So, my project is to develop simple, short, easy-to-understand narratives of important historical events and religious principles- sort of like the Gospel Principles Manual in the LDS Church. Something that can give my children a place to start inquiry based roughly on what I think are proper conclusions about history and the world; a different narrative to expand and allow critical evaluation of the narrative they receive in church.

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Prophet, Priest, Member, and Disciple– A way to understand Mormon life

I’ve been doing a lot of thinking about Christianity and religion in general lately. I’m trying to figure out what was going on when I was a full-believing Mormon, and how to compare that to the religious lives of others.   I came up with some simple (i.e. over-simplified) categories of roles people play while involved in an organized religion like Mormonism.  I found them helpful in providing a way of understanding my Mormon experience and comparing it with others without worrying too much about theology.   I see four roles people play in organized religion:

Prophet: receiving spiritual guidance from the Spirit of God.

Priest/Clergy: administering teachings within a community. Teaching, preaching, helping, managing, setting policy, etc.

Member: special attachment, loyalty, and duty to particular community or group

Disciple: a devotee seeking to practice the principles taught by the prophets.

I admit it’s an over-simplified model;  there are a bunch more roles that come into play: e.g.,Saint, Missionary, Theologian, Convert, Skeptic, Monk, Mystic, etc.  And I am probably not using the terms in a  completely standard way.  But for me it’s a start on trying to grasp all the dynamics involved in living a faith.

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The disaffected Mormon problem. My 2¢.

There is a recurring question posed on this blog– What can be done about disaffected Mormons who leave Christianity?

I was first attracted to this Blog about five years ago by this post on the subject: We Push Them Into What? followed up with “Challenged by Jesus” among many others.  And it comes up routinely ever since. David Clark had recent suggestions regarding the problem in  “The C & E Problem“, “Be Positive, Be Christian“, “Consider Christianity(Forgive me if I don’t have any other blogosphere references to this topic  but strangely enough, this blog is the only one I read or comment on with any regularity besides cagepotato.com.)

Tim’s most recent thoughts on the problem are found in “More Than a Bible” I thought I would post my thoughts separately because I wanted to propose an alternative view of the nature of the problem from a post-Mormon, not-at-all-traditional follower of Jesus.  (Plus my comment was just way too long.)

In “More than a Bible” Tim pointed out that statistics show that only 11% of former Mormons identify as some other type of Christian.

I can appreciate the problem that these statistics raise for Evangelicals.  Here  you have a stream of Bible educated one-time very faithful people leaving Mormonism and NOT choosing the real Jesus. This seems like a big failure and lost opportunity for Evangelicals.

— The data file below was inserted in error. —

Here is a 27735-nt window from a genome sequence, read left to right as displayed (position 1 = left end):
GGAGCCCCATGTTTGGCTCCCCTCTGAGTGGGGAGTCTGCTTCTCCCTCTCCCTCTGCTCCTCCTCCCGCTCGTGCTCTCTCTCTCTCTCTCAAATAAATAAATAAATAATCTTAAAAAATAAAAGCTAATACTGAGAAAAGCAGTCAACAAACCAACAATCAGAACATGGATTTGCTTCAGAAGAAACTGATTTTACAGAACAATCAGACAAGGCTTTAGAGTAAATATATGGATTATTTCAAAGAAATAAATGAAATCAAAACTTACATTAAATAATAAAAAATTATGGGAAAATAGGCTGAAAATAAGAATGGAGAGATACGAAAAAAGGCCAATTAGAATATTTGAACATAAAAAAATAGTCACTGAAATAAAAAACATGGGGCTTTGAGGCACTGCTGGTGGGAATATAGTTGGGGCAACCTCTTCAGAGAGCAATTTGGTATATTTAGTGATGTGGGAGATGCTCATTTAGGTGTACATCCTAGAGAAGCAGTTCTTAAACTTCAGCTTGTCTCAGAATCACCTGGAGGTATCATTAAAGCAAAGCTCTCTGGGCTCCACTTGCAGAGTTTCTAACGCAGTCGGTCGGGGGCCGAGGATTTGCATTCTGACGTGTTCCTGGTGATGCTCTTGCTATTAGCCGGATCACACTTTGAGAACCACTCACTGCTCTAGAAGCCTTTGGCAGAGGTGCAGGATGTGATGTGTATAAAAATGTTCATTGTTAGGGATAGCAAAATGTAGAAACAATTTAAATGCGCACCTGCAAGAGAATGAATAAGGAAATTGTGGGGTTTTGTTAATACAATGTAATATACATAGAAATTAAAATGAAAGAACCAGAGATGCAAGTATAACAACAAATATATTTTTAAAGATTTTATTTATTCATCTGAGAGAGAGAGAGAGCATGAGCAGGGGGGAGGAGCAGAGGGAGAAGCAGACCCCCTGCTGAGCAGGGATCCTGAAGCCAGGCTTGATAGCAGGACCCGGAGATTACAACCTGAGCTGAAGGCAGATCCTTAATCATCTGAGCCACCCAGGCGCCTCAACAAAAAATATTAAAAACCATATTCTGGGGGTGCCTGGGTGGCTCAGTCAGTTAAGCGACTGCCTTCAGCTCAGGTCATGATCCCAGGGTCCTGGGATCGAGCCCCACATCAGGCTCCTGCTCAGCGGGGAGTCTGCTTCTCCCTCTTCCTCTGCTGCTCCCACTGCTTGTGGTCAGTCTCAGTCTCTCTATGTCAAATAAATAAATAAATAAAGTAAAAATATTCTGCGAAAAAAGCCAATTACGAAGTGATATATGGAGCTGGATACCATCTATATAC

Tim suggests more pro-bible apologetics and less anti-bible rhetoric is a solution. The argument seems to be that if those leaving Mormonism believed in the Bible more, then they would still believe in Jesus when they leave Mormonism. Thus, the problem is being laid at the feet of the Church, who claims to want to be part of “regular” Christianity, but consistently undermines the sole source of authority of Protestantism.

First, I don’t think most Mormons believe that the Bible has a hard time standing on its own. Although Mormons talk about inconsistencies and problems with the Bible, they rarely do anything other than read it very closely and as authoritative.  (Surprisingly similar to how they view Church leadership.) Mormons hold very reverential, sometimes literal, and sometimes even fundamentalist interpretations of the Bible. I think most Mormons think the Bible is true and reliable in all matters of faith, essentially infalliable. The big problem for Mormons is not what is in the, but what is not.

Even if rhetoric that undermined Biblical validity was common, I can make these observations that may explain the phenomena better:

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Divorce, lust, terror and plunder: The position of the religious doubter.

There was a fascinating exchange awhile back between Rollingforest and Ms. Jack, Tim and Hermes regarding the appropriate response to one who doubts his or her religion. I thought I would bring it before ye denizens of this site front and center for my own edification. I am going to paraphrase select positions  referenced, but I will try to be true to their essence (but please comment if you feel you are being unfairly attached to a particular viewpoint):

Rollingforest appeared to advocate from the position of intellectual authenticity. I.e. when one truly disbelieves the religion, then its dictates no longer have any hold on that person.